Healing Magick and 3 Ways It Can Help You Today
Sometimes we need to slow down and have space to heal. Mind, body, spirit.
In many ways we’re becoming separated from the natural world. Today, we can fly to the other side of the globe in the time it would have taken our ancestors to walk to the next town. Many of us go through months, sometimes years, without feeling the grass under our feet or picking flowers from the field or eating fruit straight from a tree. And it can be too easy to cease becoming consciously aware of the absence of Mother Earth from our daily lives.
The imbalance of modern life makes it hard to be healthy. Perhaps we don’t eat well, or, if able-bodied, consider exercise a luxury or worse, a waste of time and we are under near constant stress. All of this can leave us less than well – sometimes physically, often spiritually, and with a deep, unfulfilled need for healing. Not just a need to not be unwell, but a need to fully heal, body and soul. All-the-way-through healing is at risk of becoming a lost art.
Our ancestors knew all about the human need to heal. Without a lot of science and medical knowledge, they developed magick to aid healing. Today, we have medical science, but we still have the wisdom, and the magick of our ancestors. When used with care, they can greatly enhance our health and well-being.
Here are three ways this ancient knowledge can help us with the healing process today.
One of the most distressing aspects of illness is the way that it makes you feel powerless. Being sick can all to often make you feel listless and weak, less capable of taking care of yourself. These feelings can be overwhelming for a person who is suffering.
Using healing magick can give you back control at a time when you are at your most vulnerable. Casting a spell, burning incense, holding a magical object, all are deliberate acts. You are calling on the universe for healing energies. You are acting decisively for your own health and you become part of the healing process.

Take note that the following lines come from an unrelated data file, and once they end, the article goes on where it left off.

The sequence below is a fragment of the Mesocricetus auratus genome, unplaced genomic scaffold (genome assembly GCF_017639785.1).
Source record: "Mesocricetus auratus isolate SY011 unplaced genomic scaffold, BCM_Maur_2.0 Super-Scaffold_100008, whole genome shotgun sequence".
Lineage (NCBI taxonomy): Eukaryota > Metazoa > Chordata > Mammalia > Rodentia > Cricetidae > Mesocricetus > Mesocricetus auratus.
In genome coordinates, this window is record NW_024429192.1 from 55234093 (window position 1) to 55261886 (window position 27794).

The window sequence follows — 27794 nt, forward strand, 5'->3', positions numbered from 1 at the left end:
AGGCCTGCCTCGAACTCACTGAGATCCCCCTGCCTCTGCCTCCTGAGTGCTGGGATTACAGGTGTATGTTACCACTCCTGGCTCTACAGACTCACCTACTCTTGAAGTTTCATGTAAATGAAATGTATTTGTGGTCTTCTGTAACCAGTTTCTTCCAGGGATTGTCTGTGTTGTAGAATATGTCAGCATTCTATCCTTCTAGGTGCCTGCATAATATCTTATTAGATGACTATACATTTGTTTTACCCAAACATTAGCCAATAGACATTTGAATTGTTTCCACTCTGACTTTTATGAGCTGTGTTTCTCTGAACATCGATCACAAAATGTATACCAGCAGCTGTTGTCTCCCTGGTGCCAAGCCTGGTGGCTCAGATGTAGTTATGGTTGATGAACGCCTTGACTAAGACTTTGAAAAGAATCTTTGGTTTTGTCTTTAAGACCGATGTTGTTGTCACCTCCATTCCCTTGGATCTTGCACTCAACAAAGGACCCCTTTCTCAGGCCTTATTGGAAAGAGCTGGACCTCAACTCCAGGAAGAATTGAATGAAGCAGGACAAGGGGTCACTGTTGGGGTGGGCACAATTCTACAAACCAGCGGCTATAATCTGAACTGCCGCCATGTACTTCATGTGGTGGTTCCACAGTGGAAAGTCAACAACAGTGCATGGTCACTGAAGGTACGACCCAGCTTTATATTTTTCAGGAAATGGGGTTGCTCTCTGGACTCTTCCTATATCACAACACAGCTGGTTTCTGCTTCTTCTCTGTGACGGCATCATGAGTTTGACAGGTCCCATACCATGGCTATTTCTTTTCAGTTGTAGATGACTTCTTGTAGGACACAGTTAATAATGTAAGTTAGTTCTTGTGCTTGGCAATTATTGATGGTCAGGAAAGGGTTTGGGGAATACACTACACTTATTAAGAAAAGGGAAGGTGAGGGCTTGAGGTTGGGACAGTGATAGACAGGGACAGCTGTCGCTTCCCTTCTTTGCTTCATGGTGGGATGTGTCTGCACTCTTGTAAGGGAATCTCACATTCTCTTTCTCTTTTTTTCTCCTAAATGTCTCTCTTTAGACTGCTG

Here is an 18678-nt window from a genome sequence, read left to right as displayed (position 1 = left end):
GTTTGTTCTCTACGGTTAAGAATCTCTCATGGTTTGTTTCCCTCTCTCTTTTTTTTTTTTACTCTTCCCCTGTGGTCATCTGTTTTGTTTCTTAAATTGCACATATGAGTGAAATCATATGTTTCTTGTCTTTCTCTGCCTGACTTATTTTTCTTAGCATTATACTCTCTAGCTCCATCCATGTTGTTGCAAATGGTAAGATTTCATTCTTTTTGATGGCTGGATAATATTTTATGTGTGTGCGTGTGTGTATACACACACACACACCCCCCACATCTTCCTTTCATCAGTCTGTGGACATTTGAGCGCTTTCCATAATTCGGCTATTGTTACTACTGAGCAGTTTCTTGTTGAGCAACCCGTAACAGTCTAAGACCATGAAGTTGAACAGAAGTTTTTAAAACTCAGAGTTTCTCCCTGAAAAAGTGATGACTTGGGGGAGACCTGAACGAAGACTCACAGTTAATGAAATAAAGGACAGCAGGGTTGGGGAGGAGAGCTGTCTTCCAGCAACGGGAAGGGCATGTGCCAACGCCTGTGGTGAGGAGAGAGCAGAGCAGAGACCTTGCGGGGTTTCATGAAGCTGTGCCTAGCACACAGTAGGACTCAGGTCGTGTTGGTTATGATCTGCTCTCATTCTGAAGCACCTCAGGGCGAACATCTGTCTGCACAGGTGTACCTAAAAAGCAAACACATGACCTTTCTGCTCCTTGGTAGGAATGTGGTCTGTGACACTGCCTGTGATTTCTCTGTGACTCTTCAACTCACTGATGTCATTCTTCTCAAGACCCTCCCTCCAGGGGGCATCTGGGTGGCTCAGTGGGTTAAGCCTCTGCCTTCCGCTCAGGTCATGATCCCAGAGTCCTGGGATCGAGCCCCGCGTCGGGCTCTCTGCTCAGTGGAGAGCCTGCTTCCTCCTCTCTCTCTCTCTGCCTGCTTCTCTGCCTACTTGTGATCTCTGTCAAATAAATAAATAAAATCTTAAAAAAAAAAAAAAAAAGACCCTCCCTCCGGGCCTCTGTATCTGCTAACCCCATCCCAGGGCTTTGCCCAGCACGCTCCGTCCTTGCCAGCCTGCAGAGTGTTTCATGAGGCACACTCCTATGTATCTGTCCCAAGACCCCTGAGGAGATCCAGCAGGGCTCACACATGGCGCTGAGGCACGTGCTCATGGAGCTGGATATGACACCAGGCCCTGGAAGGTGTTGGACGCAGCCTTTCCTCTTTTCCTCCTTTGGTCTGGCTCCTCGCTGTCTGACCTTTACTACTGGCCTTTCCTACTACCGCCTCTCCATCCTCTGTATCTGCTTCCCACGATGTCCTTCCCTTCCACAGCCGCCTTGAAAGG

In the past, many of our ancestors used herbs and portions to assist in their healing spells, often unconsciously using what today would be considered medicine. For instance, willow bark has long been brewed into tea as a pain reliever. Our wise ancestors couldn’t have known it contained salicin, a precursor to aspirin, but they knew that it was effective.
Today, the potions that we use come from pharmacies and doctors, so it’s often not advisable to ingest traditional medicine. But that doesn’t mean we can’t use the natural world to aid in healing magick. We can use incense, like sandalwood, to cleanse the air and promote relaxation. We can use lavender oil to heal small cuts and scrapes and to help with anxiety. And we can use candle magic to not only help to focus intention but to create and strengthen our sacred space.
There are things that happen to us that can cause damage and injuries that aren’t physically apparent. A black eye or broken arm will soon heal, and everyone will assume you are fine. And you are fine- physically. Inside, however, you are still dealing with pain and stress.
We often think of trauma as coming from a physical assault. But trauma has other sources too. Some words have the power to wound deeply, and a serious illness might have lingering effects for the rest of your life, long after doctors say you’re healed. Anyone who’s been through the loss of a loved one knows that a smile can hide deep tears.
One of the most effective uses of healing magick is in dealing with these invisible injuries. Time spent in quiet meditation can provide important insights we might be too busy to notice. We can use healing magick to help us call out to the universe for blessings, and in some cases, justice. There is power in these rituals, if we’re prepared to use them wisely and with focus.
Modern people live lives of convenience and speed. Often, that’s a good thing, but it leaves gaps in our hearts. There’s something fundamental that we’re missing- the experience of just being human, taking time to heal the physical and spiritual wounds inflicted by modern life. By drawing on the wisdom of those who came before us, we can better balance our transient, fast-moving life with the natural world around us.